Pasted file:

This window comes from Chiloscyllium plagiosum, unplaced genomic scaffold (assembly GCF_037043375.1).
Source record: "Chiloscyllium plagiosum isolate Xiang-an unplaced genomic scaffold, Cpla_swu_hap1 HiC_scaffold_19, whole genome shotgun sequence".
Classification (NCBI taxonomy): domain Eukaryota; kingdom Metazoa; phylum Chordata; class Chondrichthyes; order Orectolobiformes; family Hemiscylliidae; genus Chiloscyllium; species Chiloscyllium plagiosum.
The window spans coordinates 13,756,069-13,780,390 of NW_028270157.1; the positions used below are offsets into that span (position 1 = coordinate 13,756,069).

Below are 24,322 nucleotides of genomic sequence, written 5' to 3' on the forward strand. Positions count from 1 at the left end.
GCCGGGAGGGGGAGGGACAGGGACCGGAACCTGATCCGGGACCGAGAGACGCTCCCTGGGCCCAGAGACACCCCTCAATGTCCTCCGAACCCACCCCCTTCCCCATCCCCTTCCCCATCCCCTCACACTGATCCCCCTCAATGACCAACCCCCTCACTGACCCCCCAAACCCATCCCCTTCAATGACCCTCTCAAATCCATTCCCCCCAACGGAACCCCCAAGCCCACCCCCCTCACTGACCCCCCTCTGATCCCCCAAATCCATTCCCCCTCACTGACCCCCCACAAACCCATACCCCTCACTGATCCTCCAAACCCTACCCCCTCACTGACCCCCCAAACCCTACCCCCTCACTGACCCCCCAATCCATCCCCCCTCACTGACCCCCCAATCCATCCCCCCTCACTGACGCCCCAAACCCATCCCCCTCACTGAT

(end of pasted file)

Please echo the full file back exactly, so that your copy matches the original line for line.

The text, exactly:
This window comes from Chiloscyllium plagiosum, unplaced genomic scaffold (assembly GCF_037043375.1).
Source record: "Chiloscyllium plagiosum isolate Xiang-an unplaced genomic scaffold, Cpla_swu_hap1 HiC_scaffold_19, whole genome shotgun sequence".
Classification (NCBI taxonomy): domain Eukaryota; kingdom Metazoa; phylum Chordata; class Chondrichthyes; order Orectolobiformes; family Hemiscylliidae; genus Chiloscyllium; species Chiloscyllium plagiosum.
The window spans coordinates 13,756,069-13,780,390 of NW_028270157.1; the positions used below are offsets into that span (position 1 = coordinate 13,756,069).

Below are 24,322 nucleotides of genomic sequence, written 5' to 3' on the forward strand. Positions count from 1 at the left end.
GCCGGGAGGGGGAGGGACAGGGACCGGAACCTGATCCGGGACCGAGAGACGCTCCCTGGGCCCAGAGACACCCCTCAATGTCCTCCGAACCCACCCCCTTCCCCATCCCCTTCCCCATCCCCTCACACTGATCCCCCTCAATGACCAACCCCCTCACTGACCCCCCAAACCCATCCCCTTCAATGACCCTCTCAAATCCATTCCCCCCAACGGAACCCCCAAGCCCACCCCCCTCACTGACCCCCCTCTGATCCCCCAAATCCATTCCCCCTCACTGACCCCCCACAAACCCATACCCCTCACTGATCCTCCAAACCCTACCCCCTCACTGACCCCCCAAACCCTACCCCCTCACTGACCCCCCAATCCATCCCCCCTCACTGACCCCCCAATCCATCCCCCCTCACTGACGCCCCAAACCCATCCCCCTCACTGAT